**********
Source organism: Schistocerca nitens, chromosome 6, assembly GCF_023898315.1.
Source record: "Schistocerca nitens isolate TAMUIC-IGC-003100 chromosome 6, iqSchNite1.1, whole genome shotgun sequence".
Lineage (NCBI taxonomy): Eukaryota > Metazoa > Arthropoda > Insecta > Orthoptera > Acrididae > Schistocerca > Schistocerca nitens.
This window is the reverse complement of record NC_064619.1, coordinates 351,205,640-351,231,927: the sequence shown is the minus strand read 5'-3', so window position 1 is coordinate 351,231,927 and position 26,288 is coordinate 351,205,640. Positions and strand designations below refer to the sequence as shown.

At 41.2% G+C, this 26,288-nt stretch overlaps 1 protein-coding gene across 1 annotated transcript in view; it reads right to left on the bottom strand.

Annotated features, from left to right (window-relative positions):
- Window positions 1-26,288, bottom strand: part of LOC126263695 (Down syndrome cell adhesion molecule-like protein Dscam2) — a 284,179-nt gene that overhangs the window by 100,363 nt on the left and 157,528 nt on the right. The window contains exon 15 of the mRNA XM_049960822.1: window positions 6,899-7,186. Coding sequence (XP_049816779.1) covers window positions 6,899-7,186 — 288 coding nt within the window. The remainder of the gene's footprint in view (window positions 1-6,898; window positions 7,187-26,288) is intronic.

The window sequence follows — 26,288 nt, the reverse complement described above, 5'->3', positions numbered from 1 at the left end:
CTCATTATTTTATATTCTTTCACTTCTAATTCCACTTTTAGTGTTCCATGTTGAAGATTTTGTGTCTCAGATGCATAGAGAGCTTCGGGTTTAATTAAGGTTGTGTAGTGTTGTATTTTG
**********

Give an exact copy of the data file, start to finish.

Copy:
Source organism: Schistocerca nitens, chromosome 6, assembly GCF_023898315.1.
Source record: "Schistocerca nitens isolate TAMUIC-IGC-003100 chromosome 6, iqSchNite1.1, whole genome shotgun sequence".
Lineage (NCBI taxonomy): Eukaryota > Metazoa > Arthropoda > Insecta > Orthoptera > Acrididae > Schistocerca > Schistocerca nitens.
This window is the reverse complement of record NC_064619.1, coordinates 351,205,640-351,231,927: the sequence shown is the minus strand read 5'-3', so window position 1 is coordinate 351,231,927 and position 26,288 is coordinate 351,205,640. Positions and strand designations below refer to the sequence as shown.

At 41.2% G+C, this 26,288-nt stretch overlaps 1 protein-coding gene across 1 annotated transcript in view; it reads right to left on the bottom strand.

Annotated features, from left to right (window-relative positions):
- Window positions 1-26,288, bottom strand: part of LOC126263695 (Down syndrome cell adhesion molecule-like protein Dscam2) — a 284,179-nt gene that overhangs the window by 100,363 nt on the left and 157,528 nt on the right. The window contains exon 15 of the mRNA XM_049960822.1: window positions 6,899-7,186. Coding sequence (XP_049816779.1) covers window positions 6,899-7,186 — 288 coding nt within the window. The remainder of the gene's footprint in view (window positions 1-6,898; window positions 7,187-26,288) is intronic.

The window sequence follows — 26,288 nt, the reverse complement described above, 5'->3', positions numbered from 1 at the left end:
CTCATTATTTTATATTCTTTCACTTCTAATTCCACTTTTAGTGTTCCATGTTGAAGATTTTGTGTCTCAGATGCATAGAGAGCTTCGGGTTTAATTAAGGTTGTGTAGTGTTGTATTTTG